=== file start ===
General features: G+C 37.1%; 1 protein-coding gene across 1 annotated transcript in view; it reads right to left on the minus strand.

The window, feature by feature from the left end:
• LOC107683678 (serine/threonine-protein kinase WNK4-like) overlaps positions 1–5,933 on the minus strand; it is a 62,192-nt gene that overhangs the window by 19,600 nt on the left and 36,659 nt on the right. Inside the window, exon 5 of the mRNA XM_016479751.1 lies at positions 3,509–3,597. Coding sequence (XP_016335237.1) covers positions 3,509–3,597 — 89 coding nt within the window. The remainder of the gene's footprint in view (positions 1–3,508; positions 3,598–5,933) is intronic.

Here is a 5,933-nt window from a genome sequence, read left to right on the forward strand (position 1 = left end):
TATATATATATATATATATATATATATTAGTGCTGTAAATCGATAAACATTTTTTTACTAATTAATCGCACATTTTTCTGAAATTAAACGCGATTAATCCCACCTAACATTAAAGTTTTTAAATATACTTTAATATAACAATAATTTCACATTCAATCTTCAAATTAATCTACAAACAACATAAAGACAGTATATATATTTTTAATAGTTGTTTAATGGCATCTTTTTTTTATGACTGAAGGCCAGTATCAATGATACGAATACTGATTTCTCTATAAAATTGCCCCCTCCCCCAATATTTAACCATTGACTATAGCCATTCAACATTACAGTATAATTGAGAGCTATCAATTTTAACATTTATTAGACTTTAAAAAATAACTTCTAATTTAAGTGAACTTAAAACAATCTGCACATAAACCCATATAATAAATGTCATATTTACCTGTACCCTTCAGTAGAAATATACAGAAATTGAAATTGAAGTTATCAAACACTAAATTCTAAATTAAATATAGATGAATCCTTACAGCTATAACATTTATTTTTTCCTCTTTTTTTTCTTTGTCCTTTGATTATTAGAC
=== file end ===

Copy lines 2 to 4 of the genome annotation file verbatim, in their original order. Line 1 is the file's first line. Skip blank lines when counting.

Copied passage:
The window, feature by feature from the left end:
• LOC107683678 (serine/threonine-protein kinase WNK4-like) overlaps positions 1–5,933 on the minus strand; it is a 62,192-nt gene that overhangs the window by 19,600 nt on the left and 36,659 nt on the right. Inside the window, exon 5 of the mRNA XM_016479751.1 lies at positions 3,509–3,597. Coding sequence (XP_016335237.1) covers positions 3,509–3,597 — 89 coding nt within the window. The remainder of the gene's footprint in view (positions 1–3,508; positions 3,598–5,933) is intronic.

Here is a 5,933-nt window from a genome sequence, read left to right on the forward strand (position 1 = left end):